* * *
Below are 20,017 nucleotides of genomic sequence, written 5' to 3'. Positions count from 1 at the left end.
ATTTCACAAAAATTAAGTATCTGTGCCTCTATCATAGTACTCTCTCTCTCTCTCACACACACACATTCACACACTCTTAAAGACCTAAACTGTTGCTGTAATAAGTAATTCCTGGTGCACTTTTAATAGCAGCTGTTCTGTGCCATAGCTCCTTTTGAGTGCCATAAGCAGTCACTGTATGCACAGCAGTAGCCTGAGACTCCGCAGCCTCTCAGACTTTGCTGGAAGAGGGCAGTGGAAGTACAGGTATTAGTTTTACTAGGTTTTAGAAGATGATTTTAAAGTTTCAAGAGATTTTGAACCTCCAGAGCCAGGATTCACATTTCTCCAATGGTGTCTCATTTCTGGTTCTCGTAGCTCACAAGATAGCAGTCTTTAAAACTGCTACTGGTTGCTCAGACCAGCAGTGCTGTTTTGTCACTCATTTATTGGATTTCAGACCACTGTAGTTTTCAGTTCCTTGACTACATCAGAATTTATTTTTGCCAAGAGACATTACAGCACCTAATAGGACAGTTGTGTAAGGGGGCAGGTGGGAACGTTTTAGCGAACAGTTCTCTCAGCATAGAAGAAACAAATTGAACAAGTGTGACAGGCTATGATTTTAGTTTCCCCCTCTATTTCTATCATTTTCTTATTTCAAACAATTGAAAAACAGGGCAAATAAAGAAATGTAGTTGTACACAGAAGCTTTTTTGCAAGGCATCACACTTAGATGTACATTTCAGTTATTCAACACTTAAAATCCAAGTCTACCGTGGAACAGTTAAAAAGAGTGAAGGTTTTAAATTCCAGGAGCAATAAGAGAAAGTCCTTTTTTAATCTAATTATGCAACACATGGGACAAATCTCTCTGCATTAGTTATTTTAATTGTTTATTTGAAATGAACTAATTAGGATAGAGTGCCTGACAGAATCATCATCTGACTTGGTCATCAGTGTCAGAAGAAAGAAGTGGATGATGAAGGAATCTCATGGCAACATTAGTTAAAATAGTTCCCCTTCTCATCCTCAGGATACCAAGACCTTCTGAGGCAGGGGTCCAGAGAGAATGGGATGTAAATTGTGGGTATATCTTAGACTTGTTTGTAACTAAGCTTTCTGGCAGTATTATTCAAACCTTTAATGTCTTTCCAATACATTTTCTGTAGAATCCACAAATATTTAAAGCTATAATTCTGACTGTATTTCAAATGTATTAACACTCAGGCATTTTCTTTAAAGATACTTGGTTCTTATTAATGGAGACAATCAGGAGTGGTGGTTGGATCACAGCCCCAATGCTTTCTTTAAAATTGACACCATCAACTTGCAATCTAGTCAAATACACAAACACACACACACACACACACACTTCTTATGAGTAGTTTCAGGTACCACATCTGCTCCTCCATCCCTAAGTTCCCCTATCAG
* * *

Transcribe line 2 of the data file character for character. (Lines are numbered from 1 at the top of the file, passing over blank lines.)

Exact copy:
ATTTCACAAAAATTAAGTATCTGTGCCTCTATCATAGTACTCTCTCTCTCTCTCACACACACACATTCACACACTCTTAAAGACCTAAACTGTTGCTGTAATAAGTAATTCCTGGTGCACTTTTAATAGCAGCTGTTCTGTGCCATAGCTCCTTTTGAGTGCCATAAGCAGTCACTGTATGCACAGCAGTAGCCTGAGACTCCGCAGCCTCTCAGACTTTGCTGGAAGAGGGCAGTGGAAGTACAGGTATTAGTTTTACTAGGTTTTAGAAGATGATTTTAAAGTTTCAAGAGATTTTGAACCTCCAGAGCCAGGATTCACATTTCTCCAATGGTGTCTCATTTCTGGTTCTCGTAGCTCACAAGATAGCAGTCTTTAAAACTGCTACTGGTTGCTCAGACCAGCAGTGCTGTTTTGTCACTCATTTATTGGATTTCAGACCACTGTAGTTTTCAGTTCCTTGACTACATCAGAATTTATTTTTGCCAAGAGACATTACAGCACCTAATAGGACAGTTGTGTAAGGGGGCAGGTGGGAACGTTTTAGCGAACAGTTCTCTCAGCATAGAAGAAACAAATTGAACAAGTGTGACAGGCTATGATTTTAGTTTCCCCCTCTATTTCTATCATTTTCTTATTTCAAACAATTGAAAAACAGGGCAAATAAAGAAATGTAGTTGTACACAGAAGCTTTTTTGCAAGGCATCACACTTAGATGTACATTTCAGTTATTCAACACTTAAAATCCAAGTCTACCGTGGAACAGTTAAAAAGAGTGAAGGTTTTAAATTCCAGGAGCAATAAGAGAAAGTCCTTTTTTAATCTAATTATGCAACACATGGGACAAATCTCTCTGCATTAGTTATTTTAATTGTTTATTTGAAATGAACTAATTAGGATAGAGTGCCTGACAGAATCATCATCTGACTTGGTCATCAGTGTCAGAAGAAAGAAGTGGATGATGAAGGAATCTCATGGCAACATTAGTTAAAATAGTTCCCCTTCTCATCCTCAGGATACCAAGACCTTCTGAGGCAGGGGTCCAGAGAGAATGGGATGTAAATTGTGGGTATATCTTAGACTTGTTTGTAACTAAGCTTTCTGGCAGTATTATTCAAACCTTTAATGTCTTTCCAATACATTTTCTGTAGAATCCACAAATATTTAAAGCTATAATTCTGACTGTATTTCAAATGTATTAACACTCAGGCATTTTCTTTAAAGATACTTGGTTCTTATTAATGGAGACAATCAGGAGTGGTGGTTGGATCACAGCCCCAATGCTTTCTTTAAAATTGACACCATCAACTTGCAATCTAGTCAAATACACAAACACACACACACACACACACACTTCTTATGAGTAGTTTCAGGTACCACATCTGCTCCTCCATCCCTAAGTTCCCCTATCAG